Thousands of divorced women could be missing out on pension savings worth £4billion

Woman confused at laptop

Divorced women could be missing out on thousands of pounds

Temi Laleye

By Temi Laleye

Published: 13/05/2024

- 14:54

Updated: 13/05/2024

- 15:31

Individuals could be missing out on £30,000 of pension savings, on average

Divorced women could be missing out on thousands of pounds worth of pension savings because they aren’t included in settlements.

There is between £2billion and £4billion a year in pension savings going unclaimed, which could have been included in divorce settlements, according to estimates by the Institute and Faculty of Actuaries (IFoA) and Scottish Widows.

A change to the law in 2000 meant pensions would start being included as part of a divorce settlement, however last year only around 30 per cent of splitting couples opted to do so.

Experts have suggested that pensions were seen as too complicated, and women often preferred to settle in favour of more exoteric assets such as the family home.

However, by focusing on the home alone, women are warned they could become asset-rich but cash-poor.

A spokesperson for The Law Society said: “I have sat down with clients and pleaded with them to consider looking at their spouse's pension.

Women confused on laptop

Women are warned they could become asset-rich but cash-poor by only focusing on the home


“In one case I managed to persuade a woman who was going to settle for the family home - which was worth around £200,000, to consider a pensions splitting order.

“So, we managed to go for a pension splitting order with her husband, a mid level civil servant, who had saved over £1million in his pension during their 20 year plus marriage.”

The IFoA Gender Pensions Gap Working Party estimated that each pensions splitting order would be worth around £30,000, after factoring in the gender pension gap, as well as things being equally split.

A spokesperson for the IFoA Gender Gap Pensions Gap Working Party said: “Our estimated figure could be very different in practice as pension pots may not be split 50/50, for example due to approximate allowance when dividing other assets.”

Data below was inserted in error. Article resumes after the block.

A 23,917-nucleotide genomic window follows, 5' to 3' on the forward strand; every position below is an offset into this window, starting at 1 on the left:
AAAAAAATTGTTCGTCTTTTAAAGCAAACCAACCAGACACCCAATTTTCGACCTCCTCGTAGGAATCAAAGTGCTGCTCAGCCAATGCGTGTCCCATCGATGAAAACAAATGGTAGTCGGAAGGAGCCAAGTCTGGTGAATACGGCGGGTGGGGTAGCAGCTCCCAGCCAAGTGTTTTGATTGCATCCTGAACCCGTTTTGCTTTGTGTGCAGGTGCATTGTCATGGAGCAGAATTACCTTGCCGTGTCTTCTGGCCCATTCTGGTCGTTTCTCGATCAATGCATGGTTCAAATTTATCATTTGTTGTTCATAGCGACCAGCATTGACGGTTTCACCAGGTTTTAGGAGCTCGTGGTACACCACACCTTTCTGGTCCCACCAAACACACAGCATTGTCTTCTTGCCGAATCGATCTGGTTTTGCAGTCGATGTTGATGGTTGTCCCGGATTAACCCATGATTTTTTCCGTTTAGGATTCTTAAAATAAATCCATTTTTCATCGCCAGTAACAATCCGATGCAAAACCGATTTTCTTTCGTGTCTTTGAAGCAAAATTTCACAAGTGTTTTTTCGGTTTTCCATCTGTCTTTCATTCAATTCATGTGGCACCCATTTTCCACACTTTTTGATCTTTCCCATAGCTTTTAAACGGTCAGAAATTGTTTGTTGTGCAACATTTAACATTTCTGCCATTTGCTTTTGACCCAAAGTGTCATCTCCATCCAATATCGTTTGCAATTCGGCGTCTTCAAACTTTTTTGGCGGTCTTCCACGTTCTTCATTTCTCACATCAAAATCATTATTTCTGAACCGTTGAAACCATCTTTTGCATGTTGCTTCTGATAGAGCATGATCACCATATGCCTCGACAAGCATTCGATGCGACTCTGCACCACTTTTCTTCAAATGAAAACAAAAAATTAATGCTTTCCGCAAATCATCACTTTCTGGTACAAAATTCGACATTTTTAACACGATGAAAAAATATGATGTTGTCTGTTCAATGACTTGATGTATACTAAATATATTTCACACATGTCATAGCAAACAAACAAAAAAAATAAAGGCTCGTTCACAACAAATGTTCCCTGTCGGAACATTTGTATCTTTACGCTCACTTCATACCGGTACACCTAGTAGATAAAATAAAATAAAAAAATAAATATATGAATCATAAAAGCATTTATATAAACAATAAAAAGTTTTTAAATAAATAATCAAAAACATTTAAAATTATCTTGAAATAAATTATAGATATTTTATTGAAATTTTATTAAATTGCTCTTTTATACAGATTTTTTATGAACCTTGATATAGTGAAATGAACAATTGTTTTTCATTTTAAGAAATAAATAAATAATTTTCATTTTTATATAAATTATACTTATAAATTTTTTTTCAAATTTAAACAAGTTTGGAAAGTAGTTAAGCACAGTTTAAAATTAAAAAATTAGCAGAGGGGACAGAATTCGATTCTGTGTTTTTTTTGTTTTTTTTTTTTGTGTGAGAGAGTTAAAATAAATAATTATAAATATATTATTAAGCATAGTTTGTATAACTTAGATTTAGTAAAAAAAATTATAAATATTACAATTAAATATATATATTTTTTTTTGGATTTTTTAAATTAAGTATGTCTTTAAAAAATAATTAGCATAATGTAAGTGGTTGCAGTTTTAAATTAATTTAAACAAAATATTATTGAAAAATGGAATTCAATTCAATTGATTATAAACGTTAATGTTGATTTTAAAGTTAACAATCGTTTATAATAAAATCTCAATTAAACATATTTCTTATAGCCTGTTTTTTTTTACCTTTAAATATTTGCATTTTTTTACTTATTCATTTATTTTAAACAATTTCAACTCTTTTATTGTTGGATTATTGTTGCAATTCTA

Samantha Gould, head of campaigns, NOW: Pensions which also worked alongside the IFoA, said: “Pensions are often the second most valuable asset after a home, but we see that property is often the greater focus during the divorce process which leaves divorcee’s asset-rich but cash-poor.

“Making sure that pension funds are considered by default in divorce settlements is a vital step to addressing pension inequality.

“Women are particularly disadvantaged when going through a divorce if pensions are forgotten, because their average savings are generally much smaller than men’s.”

There were around 120,000 divorces in the UK in 2022 - including England, Wales, Northern Ireland and Scotland - a figure the IFoA said was increasing among those aged 65 and above.

The IFoA estimated 60 per cent of divorces did not include the pension, meaning around £1.8billion a year was not being split.

A study by the University of Bristol and the Nuffield Foundation also found more than a third of divorcees did not know how much their pension savings, or their partner’s pension savings were worth.

Karen Doveston, a solicitor and chair of the Law Society’s family law committee explained that woman need to know what type of job their ex had as well as where they lived.

Doveston said: “If your ex has been employed in a civil service type job then they may have a government backed or minimum guaranteed pension plan, such as a final salary scheme.


“These are worth a lot more.

“Also consider where you live or lived, for example Southend in the 1970s and 1980s was a big banking town so their ex may have amassed a large pension during those years."

“It’s regional too, if you work near Salisbury, then it may be military pensions or in Dagenham the old Ford pensions scheme, and so on.”

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